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Enough. Part 2 - Assigning Jobs

Returning to the topic from two weeks back on Enough in our lives. (If you missed the first one, go read it here.) 

Quick recap: Money should be a means, but it has this sneaky habit of becoming a meaning. 

At the peak of his wealth, John D. Rockefeller had a ridiculously large net worth. Estimates vary because of inflation, but some peg his personal wealth being equivalent to 1% of the entire US economy at the time. For comparison’s sake, Forbes #1 richest person, Jeff Bezos, has a net worth of  around $146.9 billion. The US GDP from 2019 was $21.43 trillion, meaning Bezos’s net worth is around 0.68% of the US economy.

A famous story is told of someone asking Rockefeller how much is Enough for him - and he answered “Just a little bit more.” I don’t know enough about the man or the context of that conversation, but that answer has always haunted me. 

It seems like an awfully tiring hamster wheel to run on.

Chances are, you and I aren’t going to be approaching Rockefeller’s net worth, or popping up on the Forbes list anytime soon, yet I think we should take time to contemplate the answer to how much is Enough in our own lives. 

One way that we can do this is by assigning the dollars in our lives. Giving them a job, and measuring their ability to do it. 

A few examples: 

I’m going to be saving _% of my income towards retirement, because I know that as of right now, I need $__ to achieve my goal of phasing out of work at age __. 

Or

I’m going to keep $__ in the bank because I know I have this upcoming expense that’s going to cost $__. 

Or its counterpart

I’m going to keep $__ in the bank because I don’t really know what COULD happen, and want to be prepared.

Or

I’m going to grow my business to __ revenue/employees because that fulfills my goals of ____. 

These questions require intentional thought. And they should be written in sand, not in stone. Life changes; we’re naive if we think otherwise. But they’re a good starting point. And once we know those approximate numbers, we've taken an important first step in establishing Enough.

Yet there's still more work to be done - more on that next week. 

Interesting Resources

Quote
St. Augustine 
"I had learnt that wisdom and folly are like different kinds of food. Some are wholesome and others are not, but both can be served equally well on the finest china dish or the meanest earthenware. In just the same way, wisdom and folly can be clothed alike in plain words or the finest flowers of speech." 

The Sweet Spot
10 min read | Mr. Money Mustache
Delivered to my inbox earlier this week, I thought this was well written and ties into my series on Enough. Mr. Money Mustache encourages his Mustachian readers to try and identify the "sweet spot" between too little and too much in their lives. Money, career, friendships, fitness, and others. I like how he took a broader angle of not just looking at money, but in other important areas within our lives, and ranked himself in various categories. Well worth the read.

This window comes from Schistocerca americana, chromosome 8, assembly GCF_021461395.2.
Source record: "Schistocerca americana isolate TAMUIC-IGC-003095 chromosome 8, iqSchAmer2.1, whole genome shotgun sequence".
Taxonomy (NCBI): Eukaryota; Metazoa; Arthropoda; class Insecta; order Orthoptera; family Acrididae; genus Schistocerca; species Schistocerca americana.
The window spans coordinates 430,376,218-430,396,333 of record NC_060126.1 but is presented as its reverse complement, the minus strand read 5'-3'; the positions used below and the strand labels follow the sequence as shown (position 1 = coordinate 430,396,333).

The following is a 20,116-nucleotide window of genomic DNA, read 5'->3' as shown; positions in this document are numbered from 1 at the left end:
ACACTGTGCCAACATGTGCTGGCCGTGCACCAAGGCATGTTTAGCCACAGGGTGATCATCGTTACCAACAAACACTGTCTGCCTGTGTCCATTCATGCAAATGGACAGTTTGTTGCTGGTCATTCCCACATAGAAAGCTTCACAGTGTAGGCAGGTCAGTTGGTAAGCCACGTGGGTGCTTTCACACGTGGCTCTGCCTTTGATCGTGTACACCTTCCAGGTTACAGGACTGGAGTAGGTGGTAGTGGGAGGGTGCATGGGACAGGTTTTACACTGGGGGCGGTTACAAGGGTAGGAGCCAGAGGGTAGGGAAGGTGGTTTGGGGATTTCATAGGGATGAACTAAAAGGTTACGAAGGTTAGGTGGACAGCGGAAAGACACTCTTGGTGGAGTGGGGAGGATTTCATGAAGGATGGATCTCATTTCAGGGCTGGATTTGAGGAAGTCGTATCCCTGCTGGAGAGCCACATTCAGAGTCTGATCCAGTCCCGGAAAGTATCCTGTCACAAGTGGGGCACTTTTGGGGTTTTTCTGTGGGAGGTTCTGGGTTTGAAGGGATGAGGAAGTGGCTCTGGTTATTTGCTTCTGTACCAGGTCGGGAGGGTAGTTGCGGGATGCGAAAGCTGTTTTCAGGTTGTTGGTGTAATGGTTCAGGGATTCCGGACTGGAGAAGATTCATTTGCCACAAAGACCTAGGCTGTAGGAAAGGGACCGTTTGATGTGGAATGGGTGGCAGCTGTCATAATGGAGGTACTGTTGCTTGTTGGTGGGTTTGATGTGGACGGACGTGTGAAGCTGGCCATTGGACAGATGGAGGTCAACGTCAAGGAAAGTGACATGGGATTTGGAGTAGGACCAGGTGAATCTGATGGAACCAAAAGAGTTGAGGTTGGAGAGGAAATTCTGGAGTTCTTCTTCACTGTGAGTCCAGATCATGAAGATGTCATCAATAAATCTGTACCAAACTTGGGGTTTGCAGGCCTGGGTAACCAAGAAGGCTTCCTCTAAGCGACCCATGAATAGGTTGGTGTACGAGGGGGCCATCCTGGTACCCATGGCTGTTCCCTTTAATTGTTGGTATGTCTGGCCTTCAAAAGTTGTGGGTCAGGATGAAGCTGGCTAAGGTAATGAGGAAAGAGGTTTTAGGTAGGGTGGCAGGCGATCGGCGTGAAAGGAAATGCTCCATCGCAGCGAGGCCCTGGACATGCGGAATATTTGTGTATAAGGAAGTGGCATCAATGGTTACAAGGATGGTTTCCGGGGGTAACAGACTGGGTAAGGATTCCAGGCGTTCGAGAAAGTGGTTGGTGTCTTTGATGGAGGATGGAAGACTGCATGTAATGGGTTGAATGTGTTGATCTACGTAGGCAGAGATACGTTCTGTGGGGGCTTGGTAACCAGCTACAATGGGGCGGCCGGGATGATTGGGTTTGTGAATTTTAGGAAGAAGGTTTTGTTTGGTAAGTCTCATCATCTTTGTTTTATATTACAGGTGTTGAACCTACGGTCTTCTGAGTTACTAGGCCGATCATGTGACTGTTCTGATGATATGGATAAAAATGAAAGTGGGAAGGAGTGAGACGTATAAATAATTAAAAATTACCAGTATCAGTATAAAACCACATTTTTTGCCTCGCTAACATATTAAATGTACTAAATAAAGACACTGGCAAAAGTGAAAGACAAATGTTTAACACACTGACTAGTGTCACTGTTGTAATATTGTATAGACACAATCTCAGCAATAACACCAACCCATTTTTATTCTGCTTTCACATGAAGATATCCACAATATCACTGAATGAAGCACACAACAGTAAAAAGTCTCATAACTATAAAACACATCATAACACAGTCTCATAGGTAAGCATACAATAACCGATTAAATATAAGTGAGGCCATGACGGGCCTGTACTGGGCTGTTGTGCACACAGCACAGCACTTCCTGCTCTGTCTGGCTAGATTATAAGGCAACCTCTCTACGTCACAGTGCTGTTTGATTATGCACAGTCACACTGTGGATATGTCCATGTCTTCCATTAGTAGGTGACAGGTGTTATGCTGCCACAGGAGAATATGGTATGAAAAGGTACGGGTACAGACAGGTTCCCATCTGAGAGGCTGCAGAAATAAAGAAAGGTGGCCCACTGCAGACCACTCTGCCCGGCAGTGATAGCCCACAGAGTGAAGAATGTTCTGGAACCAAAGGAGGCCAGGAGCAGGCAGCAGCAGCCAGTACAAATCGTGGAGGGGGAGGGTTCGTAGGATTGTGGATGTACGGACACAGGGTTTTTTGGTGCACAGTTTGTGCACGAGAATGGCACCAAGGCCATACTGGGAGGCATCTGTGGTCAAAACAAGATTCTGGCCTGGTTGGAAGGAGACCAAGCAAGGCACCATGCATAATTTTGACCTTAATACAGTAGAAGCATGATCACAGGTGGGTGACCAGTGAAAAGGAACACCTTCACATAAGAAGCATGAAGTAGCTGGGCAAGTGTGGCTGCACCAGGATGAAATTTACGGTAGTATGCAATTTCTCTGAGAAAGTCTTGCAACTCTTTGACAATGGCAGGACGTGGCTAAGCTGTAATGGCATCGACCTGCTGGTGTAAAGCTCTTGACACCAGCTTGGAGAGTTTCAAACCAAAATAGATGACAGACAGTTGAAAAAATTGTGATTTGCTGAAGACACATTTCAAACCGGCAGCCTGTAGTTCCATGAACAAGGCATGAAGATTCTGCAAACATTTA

5 min read | Verdad Weekly Research
Imagine yourself in the summer of 2010, and an investment manager pitches a new strategy to you: "Never mind the fact that speculative purchases of expensive assets caused the last market crash. We have a great new strategy for the next decade: buy the most expensive stocks with the lowest profitability.” You'd probably have laughed and hung up. Well, turns out - this seemingly foolish approach would have performed really well, tripling $100 from July of 2010 to $321 in June of 2020, while cheaper valued stocks would have only grown to $167. But what if we looked at earlier 10 year increments? Different story. 
4 min read | A Wealth of Common Sense 
A personal pet peeve of mine is the mentality that your primary residence is a great long-term investment. On price appreciation alone, it's pretty lousy in general. The US housing market from 1900-1996 had an annualized real rate of return (net of inflation adjustments) of just 0.1%. And from 1997-2019 only saw a 2% annualized real rate of return. Factor in property taxes, maintenance, insurance, landscaping, and a host of other fees ... and well, you get my point. 

However, this is an interesting read suggesting a range of causes may actually drive up the prices of our homes in the coming years. Homeownership is fast-approaching the historic levels not seen since the 2006 levels (see chart below), millennials who have been renting are now looking to buy (later in life compared to other generations), interest rates are historically low, lots of people are working from home (and that may continue even post-Covid) looking for more room, and the supply is limited. An additional interesting read is this Wall Street Journal piece (paywall) that talks about the non-price appreciation aspect of home values, such as spaces for at-home learning, working, and home gym options.
I wanted to take a quick minute here and personally thank you for the amazing response from last week's edition on the topic of human trafficking. I was touched by the financial responses, but equally as much by those who shared stories of their own involvement with organizations seeking to end trafficking.

Just a heads up - I'll be on vacation starting today through next week, and won't be responding right away to any replies. Next week we'll continue the series on Enough, and I look forward to that!

Gratefully,
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